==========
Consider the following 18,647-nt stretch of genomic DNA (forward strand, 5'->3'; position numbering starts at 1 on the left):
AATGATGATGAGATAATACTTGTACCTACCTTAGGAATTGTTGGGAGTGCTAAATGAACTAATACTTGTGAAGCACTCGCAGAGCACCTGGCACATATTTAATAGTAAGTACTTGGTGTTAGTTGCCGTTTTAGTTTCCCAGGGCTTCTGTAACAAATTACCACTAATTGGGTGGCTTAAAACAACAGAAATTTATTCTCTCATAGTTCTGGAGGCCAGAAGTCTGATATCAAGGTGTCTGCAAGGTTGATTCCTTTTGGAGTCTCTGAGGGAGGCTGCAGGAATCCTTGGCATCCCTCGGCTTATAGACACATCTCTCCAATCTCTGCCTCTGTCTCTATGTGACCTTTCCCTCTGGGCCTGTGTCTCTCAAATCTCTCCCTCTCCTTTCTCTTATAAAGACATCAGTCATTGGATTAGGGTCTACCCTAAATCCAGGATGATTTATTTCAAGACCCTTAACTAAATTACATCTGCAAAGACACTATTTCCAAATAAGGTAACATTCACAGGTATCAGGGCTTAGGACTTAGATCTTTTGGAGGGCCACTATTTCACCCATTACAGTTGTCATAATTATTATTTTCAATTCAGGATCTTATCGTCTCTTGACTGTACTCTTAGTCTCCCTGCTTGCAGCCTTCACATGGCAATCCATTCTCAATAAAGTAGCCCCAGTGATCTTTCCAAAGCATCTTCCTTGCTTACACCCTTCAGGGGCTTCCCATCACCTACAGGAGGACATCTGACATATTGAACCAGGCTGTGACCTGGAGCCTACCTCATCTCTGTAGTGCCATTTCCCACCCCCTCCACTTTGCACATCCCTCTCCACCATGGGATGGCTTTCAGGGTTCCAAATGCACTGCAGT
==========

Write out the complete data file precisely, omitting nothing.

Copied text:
Consider the following 18,647-nt stretch of genomic DNA (forward strand, 5'->3'; position numbering starts at 1 on the left):
AATGATGATGAGATAATACTTGTACCTACCTTAGGAATTGTTGGGAGTGCTAAATGAACTAATACTTGTGAAGCACTCGCAGAGCACCTGGCACATATTTAATAGTAAGTACTTGGTGTTAGTTGCCGTTTTAGTTTCCCAGGGCTTCTGTAACAAATTACCACTAATTGGGTGGCTTAAAACAACAGAAATTTATTCTCTCATAGTTCTGGAGGCCAGAAGTCTGATATCAAGGTGTCTGCAAGGTTGATTCCTTTTGGAGTCTCTGAGGGAGGCTGCAGGAATCCTTGGCATCCCTCGGCTTATAGACACATCTCTCCAATCTCTGCCTCTGTCTCTATGTGACCTTTCCCTCTGGGCCTGTGTCTCTCAAATCTCTCCCTCTCCTTTCTCTTATAAAGACATCAGTCATTGGATTAGGGTCTACCCTAAATCCAGGATGATTTATTTCAAGACCCTTAACTAAATTACATCTGCAAAGACACTATTTCCAAATAAGGTAACATTCACAGGTATCAGGGCTTAGGACTTAGATCTTTTGGAGGGCCACTATTTCACCCATTACAGTTGTCATAATTATTATTTTCAATTCAGGATCTTATCGTCTCTTGACTGTACTCTTAGTCTCCCTGCTTGCAGCCTTCACATGGCAATCCATTCTCAATAAAGTAGCCCCAGTGATCTTTCCAAAGCATCTTCCTTGCTTACACCCTTCAGGGGCTTCCCATCACCTACAGGAGGACATCTGACATATTGAACCAGGCTGTGACCTGGAGCCTACCTCATCTCTGTAGTGCCATTTCCCACCCCCTCCACTTTGCACATCCCTCTCCACCATGGGATGGCTTTCAGGGTTCCAAATGCACTGCAGT